9 In the first quarto, 1597, we have the stage direction, 'She looks after Nurse'-a glimpse, as Mr Staunton says, of the stage business of this play in Shakespeare's time.
1 Mandrakes. The plant which was fabulously endowed with animal life. Shakespeare refers to it in King Henry IV. and King Henry VI., and allusions to it are frequent with the old dramatists.
2 In the pastry; that is, the pastry-room.
3 The curfew-bell hath rung, 'tis three o'clock. We give Ritson's note on this passage: "The curfew-bell is universally rung at eight or nine o'clock at night; generally according to the season. used with peculiar impropriety, as it is not believed that any bell was The term is here ever rung so early as three in the morning. The derivation of curfew is well known, but it is a mere vulgar error that the institution was a badge of slavery imposed by the Norman conqueror. To put out the fire became necessary only because it was time to go to bed. And if the curfew commanded all fires to be extinguished, the morning bell ordered them to be lighted again. In short, the ringing of those two bells was a manifest and essential service to people who had scarcely any other means of measuring their time.'
4 Mouse-hunt; a term for a weasel. The intrigues of this animal,' says Steevens, 'like those of the cat-kind, are usually carried on during the night. This circumstance will account for the appellation which Lady Capulet allows her husband to have formerly deserved.'
5 Heart's Ease. My Heart is full of Woe. These are the names of popular tunes. The first, Mr Collier tells us, is mentioned in a manuscript play, Misogonus, by Thomas Rychardes, written before 1570. The second seems to have had words set to it, preserved in the Pepys collection, the refrain of which is 'Heigh ho! my heart is full of woe.' In the same scene, Peter asks for 'a merry dump'-a touch of humour, for a dump was a slow melancholy tune.
6 The gleek; that is, jeering or scoffing.
7 When griping griefs the heart doth wound. This quotation is from a song by Richard Edwards in The Paradise of Dainty Devices, 1576.
1 If I may trust the flattering eye of sleep. This is the reading of the first edition. All the subsequent impressions have 'flattering truth of sleep.'
2 I do remember an apothecary. In the first edition we have the
substance of this celebrated speech, with a few of the reporter's errorsas aligarta for alligator :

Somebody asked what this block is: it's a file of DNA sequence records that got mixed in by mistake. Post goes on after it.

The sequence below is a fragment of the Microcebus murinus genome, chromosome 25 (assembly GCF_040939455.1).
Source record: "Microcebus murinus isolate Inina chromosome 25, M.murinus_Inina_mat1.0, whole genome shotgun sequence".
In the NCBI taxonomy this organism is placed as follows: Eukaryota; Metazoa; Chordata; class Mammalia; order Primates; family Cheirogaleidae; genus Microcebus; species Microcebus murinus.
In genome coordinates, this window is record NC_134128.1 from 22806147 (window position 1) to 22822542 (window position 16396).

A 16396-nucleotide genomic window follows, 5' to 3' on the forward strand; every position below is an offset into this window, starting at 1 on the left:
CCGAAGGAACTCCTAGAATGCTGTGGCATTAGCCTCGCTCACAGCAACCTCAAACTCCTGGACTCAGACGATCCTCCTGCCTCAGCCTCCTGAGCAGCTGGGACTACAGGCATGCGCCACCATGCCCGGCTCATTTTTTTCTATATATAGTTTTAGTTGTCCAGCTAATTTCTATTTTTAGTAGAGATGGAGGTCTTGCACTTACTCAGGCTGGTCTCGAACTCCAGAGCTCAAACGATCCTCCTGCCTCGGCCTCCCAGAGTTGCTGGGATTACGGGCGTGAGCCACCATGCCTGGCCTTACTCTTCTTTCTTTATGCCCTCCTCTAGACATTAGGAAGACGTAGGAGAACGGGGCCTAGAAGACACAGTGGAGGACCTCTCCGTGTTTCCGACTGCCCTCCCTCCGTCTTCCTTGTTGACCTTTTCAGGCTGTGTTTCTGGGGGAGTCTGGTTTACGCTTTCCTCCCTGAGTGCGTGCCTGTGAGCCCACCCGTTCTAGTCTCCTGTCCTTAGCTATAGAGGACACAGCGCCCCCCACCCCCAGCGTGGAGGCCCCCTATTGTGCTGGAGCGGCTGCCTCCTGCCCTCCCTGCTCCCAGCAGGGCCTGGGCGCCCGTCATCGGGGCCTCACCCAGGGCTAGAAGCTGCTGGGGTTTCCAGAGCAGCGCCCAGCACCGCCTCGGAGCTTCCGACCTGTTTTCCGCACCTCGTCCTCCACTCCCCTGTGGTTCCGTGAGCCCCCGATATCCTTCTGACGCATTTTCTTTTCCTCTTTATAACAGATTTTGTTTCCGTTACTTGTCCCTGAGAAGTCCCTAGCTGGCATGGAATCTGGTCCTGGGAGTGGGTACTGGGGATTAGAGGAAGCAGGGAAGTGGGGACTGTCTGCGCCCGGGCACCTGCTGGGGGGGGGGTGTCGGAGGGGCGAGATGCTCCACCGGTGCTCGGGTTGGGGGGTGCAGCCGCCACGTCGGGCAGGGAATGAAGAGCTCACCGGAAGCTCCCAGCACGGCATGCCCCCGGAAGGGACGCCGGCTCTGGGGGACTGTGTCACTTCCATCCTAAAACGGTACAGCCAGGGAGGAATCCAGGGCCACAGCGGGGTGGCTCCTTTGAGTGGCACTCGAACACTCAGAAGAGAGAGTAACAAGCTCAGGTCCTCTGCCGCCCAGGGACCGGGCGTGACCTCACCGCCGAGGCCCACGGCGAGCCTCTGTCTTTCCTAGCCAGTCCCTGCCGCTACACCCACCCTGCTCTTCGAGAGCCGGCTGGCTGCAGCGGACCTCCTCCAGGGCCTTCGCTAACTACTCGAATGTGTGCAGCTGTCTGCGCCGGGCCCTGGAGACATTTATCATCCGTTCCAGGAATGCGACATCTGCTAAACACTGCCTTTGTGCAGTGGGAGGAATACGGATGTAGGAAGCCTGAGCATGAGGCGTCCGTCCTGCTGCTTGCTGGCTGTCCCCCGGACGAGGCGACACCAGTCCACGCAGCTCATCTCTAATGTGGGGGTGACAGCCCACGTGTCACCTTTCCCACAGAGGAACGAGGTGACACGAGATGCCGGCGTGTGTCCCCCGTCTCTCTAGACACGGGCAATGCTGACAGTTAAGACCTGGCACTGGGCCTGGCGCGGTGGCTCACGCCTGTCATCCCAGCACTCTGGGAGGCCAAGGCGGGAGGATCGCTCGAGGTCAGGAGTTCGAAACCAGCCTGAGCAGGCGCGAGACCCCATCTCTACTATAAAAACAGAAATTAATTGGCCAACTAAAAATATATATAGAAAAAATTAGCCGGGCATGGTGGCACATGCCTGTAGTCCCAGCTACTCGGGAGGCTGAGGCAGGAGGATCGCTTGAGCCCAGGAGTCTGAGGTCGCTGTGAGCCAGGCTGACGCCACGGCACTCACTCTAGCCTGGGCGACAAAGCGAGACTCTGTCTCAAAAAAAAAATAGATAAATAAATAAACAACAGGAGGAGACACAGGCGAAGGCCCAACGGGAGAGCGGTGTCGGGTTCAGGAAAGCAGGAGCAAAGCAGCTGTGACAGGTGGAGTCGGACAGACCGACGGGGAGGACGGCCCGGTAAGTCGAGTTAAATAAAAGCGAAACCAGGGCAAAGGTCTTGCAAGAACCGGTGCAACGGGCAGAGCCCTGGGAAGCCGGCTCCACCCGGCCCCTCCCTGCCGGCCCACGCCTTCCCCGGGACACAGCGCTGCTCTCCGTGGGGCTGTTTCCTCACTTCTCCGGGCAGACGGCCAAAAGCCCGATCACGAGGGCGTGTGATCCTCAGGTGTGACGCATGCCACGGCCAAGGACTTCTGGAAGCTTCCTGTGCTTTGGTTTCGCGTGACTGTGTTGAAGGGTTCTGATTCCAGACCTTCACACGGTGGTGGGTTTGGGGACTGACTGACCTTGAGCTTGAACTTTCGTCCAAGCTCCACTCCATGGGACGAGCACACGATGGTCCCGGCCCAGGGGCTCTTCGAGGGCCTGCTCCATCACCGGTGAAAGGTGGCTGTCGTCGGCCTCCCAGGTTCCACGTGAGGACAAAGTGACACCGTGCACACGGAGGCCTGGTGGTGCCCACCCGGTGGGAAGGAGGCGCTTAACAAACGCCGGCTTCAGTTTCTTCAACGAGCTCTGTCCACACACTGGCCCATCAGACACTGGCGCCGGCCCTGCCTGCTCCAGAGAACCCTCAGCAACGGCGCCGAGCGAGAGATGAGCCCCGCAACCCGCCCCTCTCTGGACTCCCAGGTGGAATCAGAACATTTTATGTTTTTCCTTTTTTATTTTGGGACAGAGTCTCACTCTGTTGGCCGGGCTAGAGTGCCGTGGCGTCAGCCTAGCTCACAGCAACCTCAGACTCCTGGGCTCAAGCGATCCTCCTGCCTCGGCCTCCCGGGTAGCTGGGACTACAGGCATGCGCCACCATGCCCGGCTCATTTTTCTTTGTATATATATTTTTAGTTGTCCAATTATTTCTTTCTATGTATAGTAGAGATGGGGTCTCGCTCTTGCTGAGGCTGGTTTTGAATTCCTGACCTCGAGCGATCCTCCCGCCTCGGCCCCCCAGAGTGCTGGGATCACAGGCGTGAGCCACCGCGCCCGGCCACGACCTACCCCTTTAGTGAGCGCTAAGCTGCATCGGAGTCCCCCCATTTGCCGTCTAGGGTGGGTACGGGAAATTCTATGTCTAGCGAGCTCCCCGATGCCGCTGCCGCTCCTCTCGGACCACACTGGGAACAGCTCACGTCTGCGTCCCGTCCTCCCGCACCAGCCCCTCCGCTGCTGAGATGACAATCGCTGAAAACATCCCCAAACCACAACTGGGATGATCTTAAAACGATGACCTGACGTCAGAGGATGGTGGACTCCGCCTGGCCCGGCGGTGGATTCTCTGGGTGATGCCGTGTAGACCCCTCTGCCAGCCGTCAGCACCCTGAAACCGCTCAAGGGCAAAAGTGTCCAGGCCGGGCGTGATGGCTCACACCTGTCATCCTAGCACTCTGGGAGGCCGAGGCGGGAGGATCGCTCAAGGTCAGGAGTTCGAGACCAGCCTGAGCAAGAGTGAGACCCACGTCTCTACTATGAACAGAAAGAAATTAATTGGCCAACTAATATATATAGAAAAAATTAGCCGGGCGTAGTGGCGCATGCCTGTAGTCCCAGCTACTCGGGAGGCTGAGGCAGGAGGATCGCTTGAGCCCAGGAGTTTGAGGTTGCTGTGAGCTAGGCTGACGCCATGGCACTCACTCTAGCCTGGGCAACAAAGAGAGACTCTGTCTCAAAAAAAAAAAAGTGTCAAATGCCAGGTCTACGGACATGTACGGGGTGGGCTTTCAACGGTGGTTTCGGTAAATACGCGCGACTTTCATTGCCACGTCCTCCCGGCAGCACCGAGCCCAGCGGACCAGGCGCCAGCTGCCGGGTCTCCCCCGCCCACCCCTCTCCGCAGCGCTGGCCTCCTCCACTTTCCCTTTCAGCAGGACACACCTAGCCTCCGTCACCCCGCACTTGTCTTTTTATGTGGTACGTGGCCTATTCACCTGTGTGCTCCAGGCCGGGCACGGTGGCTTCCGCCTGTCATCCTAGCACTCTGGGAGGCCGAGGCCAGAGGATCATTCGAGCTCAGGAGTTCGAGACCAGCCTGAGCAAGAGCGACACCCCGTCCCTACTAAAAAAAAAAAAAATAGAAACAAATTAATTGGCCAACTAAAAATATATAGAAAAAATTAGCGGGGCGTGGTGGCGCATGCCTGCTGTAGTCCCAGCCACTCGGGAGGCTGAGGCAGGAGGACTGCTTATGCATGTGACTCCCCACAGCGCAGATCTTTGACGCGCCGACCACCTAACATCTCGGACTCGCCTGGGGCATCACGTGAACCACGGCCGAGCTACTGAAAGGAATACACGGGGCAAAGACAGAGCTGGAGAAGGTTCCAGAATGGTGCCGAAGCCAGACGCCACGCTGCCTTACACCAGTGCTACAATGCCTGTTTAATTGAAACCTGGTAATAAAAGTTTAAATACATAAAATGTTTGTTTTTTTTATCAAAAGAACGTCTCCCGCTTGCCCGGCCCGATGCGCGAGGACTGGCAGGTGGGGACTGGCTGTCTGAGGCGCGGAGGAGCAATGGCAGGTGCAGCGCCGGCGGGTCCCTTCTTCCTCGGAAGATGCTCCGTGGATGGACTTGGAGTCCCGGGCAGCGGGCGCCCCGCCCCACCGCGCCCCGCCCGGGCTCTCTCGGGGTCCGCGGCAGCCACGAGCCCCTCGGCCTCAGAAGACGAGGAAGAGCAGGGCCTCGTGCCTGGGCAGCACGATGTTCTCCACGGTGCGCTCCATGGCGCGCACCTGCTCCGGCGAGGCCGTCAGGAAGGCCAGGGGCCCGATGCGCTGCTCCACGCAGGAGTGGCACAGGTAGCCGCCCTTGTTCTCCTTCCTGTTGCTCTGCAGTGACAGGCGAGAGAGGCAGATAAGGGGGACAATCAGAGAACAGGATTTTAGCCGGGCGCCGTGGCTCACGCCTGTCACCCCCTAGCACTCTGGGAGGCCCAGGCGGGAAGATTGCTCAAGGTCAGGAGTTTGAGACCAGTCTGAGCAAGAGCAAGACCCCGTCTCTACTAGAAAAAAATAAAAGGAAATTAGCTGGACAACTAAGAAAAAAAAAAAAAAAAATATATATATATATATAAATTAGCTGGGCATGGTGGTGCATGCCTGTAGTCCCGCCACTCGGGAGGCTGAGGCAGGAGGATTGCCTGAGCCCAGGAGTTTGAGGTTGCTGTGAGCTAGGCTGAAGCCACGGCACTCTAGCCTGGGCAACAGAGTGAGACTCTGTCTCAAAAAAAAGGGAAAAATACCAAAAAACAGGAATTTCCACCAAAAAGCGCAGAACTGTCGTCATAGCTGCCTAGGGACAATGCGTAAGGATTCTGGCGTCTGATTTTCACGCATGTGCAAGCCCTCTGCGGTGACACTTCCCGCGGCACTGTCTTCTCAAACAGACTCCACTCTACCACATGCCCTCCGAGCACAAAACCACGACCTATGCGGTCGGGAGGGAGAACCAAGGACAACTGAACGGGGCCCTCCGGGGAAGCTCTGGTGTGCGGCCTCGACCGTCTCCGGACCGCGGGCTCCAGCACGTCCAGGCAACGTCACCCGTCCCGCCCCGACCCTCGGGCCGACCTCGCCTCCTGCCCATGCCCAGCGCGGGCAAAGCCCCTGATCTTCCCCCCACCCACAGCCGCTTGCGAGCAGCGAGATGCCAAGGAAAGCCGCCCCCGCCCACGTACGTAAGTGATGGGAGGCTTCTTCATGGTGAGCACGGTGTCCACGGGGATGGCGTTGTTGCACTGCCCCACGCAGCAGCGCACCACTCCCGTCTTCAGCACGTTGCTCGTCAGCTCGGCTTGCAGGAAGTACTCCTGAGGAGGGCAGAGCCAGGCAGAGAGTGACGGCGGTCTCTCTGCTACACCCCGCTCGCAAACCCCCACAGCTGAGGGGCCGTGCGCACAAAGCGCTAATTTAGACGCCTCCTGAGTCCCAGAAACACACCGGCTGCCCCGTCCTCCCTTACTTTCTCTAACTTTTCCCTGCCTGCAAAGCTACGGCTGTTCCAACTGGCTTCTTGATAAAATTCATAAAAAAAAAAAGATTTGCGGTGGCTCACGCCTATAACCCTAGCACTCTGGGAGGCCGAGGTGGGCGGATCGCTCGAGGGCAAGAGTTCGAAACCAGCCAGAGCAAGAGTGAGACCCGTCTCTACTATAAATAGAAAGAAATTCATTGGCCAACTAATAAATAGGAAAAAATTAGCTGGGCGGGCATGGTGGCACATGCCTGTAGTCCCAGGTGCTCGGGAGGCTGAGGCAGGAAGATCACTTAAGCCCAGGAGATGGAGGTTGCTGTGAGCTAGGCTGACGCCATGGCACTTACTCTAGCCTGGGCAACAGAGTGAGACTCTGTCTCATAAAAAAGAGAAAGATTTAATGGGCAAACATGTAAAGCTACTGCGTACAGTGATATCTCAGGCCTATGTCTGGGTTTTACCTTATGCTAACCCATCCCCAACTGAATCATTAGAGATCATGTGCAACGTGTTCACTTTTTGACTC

'As I do remember,
Here dwells a 'pothicary, whom oft I noted
Did but forerun my need; and hereabout he dwells.'
Brooke supplied the first sketch :
'An apothecary sat unbusied at his door,
Who, by his heavy countenance, he guessed to be poor;
And in his shop he saw his boxes were but few,
And in his window of his wares there was so small a shew ;
Wherefore our Romeus assuredly hath thought,
What by no friendship could be got, with money could be bought.'
And for 'fifty crowns of gold' the apothecary is tempted to sell the poison. In Paynter's prose version, the bribe is fifty ducats, which Shakespeare reduces to forty ducats.
3 Need and oppression starveth in thy eyes,
Contempt and beggary hang upon thy back.
In the first edition, instead of these two lines, we have the following, which certainly are not inferior to those substituted:
"Upon thy back hangs ragged misery,
And starved famine dwelleth in thy cheeks.'
In the first of the above lines stareth is sometimes inserted for 'starveth." 4 One of our order, to associate me. Each friar has always a companion assigned him by the superior whenever he asks leave to go out; and thus, says Baretti, they are a check upon each other.-STEEVENS.
5 How oft when men are at the point of death,
Have they been merry! which their keepers call
A lightning before death.
On this observation (common with our old dramatists, as it is in ordinary life) we may note Byron's remark, that even the scaffold echoes with jests: 'In Sir Thomas More, for instance, on the scaffold, and Anne
Boleyn in the Tower, when grasping her neck, she remarked that it 'was too slender to trouble the headsman much." During one part of the French revolution it became a fashion to leave some mot as a legacy; and the quantity of facetious last words spoken during that period would form a melancholy jest-book of a considerable size.'-Note to the Corsair. 6 This dagger hath mista’en-for, lo! his house
Is empty on the back of Montague.
The dagger was then worn at the back of the person.
7 For never was a story of more woe
Than this of Juliet and her Romeo.
Byron, in one of his letters to Moore, says: Of the truth of Juliet's story they (the Veronese) seem tenacious to a degree-insisting on the fact, giving a date (1303), and shewing a tomb. It is a plain, open, and partly decayed sarcophagus, with withered leaves in it, in a wild and desolate conventual garden, once a cemetery, now ruined to the very graves. The situation struck me as very appropriate to the legend, being blighted as their love.'